This past week we were sent two Bionik accessories that promised would help improve the functionality of the Nintendo Switch. The Switch, in all its glory, sometimes has some issues to deal with, which considering its design of basically being a tablet, is somewhat shocking. Anyway, Bionik sent The Gigabit Adapter and Tetra Power recharge station, which were set to take care of both Internet wireless issues, which do occur sometimes — see Splatoon 2 for details, and take care of charge loss in the Joy-Con controllers, which does happen quite a bit when you obsessively play games like The Legend of Zelda: Breath of the Wild. Two issues that I have run into and was ready to get solved through these devices.
So, how did the two accessories perform? Let’s dig right into it.
I’m a huge fan of ethernet connected devices, but have, as of late, been a WiFi addict thanks to my MacBook Pro from 2015 (no ethernet port! It sucks sometimes). Regardless, ethernet has been and always will be the most consistent connection when it comes to connecting to a home network. It’s pure and true in delivery of all the Interwebs. That said, when we received Bionik’s Giganet Adapter for the Nintendo Switch it was looking to cure some ailments that the poor Switch had been suffering within my household.
Between the two Bionik devices sent this was the toughest sell for me. Folks nowadays don’t really need to depend on an ethernet connection in their homes for Internet access. According to a study in 2012, 61% of U.S. households have WiFi in their home. Being that the study was from 2012 and that percentage at the time was indeed high, I can only imagine it has gone up with the emergence of streaming video and people cutting the cord to accept other forms of entertainment through various devices. Anyway, the hard sell here is that you would have to have an ethernet cable next to the docking station of the Nintendo Switch, which I would assume is not something common or easily accessible for those with WiFi running their households. You would have to have the wireless router/modem next to the entertainment system housing the Switch’s dock to get full advantage of this device. Knowing multiple people here at work, and my own structure at home, that is simply never the case for most folks. That’s the biggest downer of this accessory, as people really do need to have an accessible ethernet cable by their Nintendo Switch to use the Giganet Adapter.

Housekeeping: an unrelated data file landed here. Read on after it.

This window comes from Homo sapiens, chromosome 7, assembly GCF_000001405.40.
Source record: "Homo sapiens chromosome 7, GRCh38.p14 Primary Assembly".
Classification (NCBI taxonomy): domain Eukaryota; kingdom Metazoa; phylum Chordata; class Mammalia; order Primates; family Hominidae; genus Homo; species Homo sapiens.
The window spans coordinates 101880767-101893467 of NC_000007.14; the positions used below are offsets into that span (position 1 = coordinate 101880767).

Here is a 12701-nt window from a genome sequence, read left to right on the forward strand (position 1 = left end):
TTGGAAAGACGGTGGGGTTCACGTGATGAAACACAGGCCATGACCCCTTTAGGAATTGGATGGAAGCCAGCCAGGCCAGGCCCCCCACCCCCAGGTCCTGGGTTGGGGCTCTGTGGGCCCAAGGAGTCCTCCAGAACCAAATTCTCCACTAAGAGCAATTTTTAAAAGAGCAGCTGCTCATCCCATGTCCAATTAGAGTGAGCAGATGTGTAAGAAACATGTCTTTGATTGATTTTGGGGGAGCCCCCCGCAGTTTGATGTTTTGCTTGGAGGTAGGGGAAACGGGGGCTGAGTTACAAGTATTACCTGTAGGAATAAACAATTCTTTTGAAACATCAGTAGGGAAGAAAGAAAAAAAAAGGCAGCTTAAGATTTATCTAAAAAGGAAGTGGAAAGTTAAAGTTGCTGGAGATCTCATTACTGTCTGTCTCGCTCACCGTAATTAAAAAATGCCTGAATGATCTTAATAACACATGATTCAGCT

That said, the device is actually quite brilliant, if you have the ethernet means.
Having used this at work on our gigabit network led infrastructure, it does a great job of maintaining connectivity when playing Splatoon 2. Since Splatoon 2’s launch, I have always run into an issue of getting booted now and then when playing the game due to poor network connectivity. Being booted from Splatoon 2 has consequences, so the less booting, the better. Having thought this was simply Nintendo’s inexperience with online PvP, I didn’t think much of it. As I continued downloading and reviewing Nintendo Switch games, I soon found out that the wireless reception with my Switch and the placement of my WiFi wasn’t so grand. I haven’t run into wireless issues with my XB1 or my PS4, so there had to be something that wasn’t speaking quite well between my router and Switch. Long story short, when I added the Bionik Giganet Adapter that took care of the issues. The rate of download was faster, the lack of dropping out during a match in Splatoon 2 was FAR better and the general speed of accessing material on the fly in the Nintendo Store or watching the latest videos for upcoming games was definitely smoother. In short, it cleared up a lot of network issues my little system was struggling with, which is a great thing. If you have ethernet connectivity close to your home console and television, then you’re going to appreciate this device, as it functions like nobody’s business when the infrastructure situation is right.
As for the design of it, as you can see in the picture above, Bionik did a solid job of making sure that the device fits perfectly between the power cable and the HDMI cable. It’s smooth, it’s black and it is absolutely a visual charm when hooked up to the back of the Switch’s dock because you don’t really know it’s there. The only concern I might have about this design is if you get an older, bulky HDMI cable in the mix, then you might have an issue when plugging directly in the back. There are millimeters of space between power/usb/HDMI — little room for error. Of course, it’s not like you can’t purchase a less bulkier cable, like the one shown in the picture, as they are enormously cheap nowadays, but the design is tightly fit.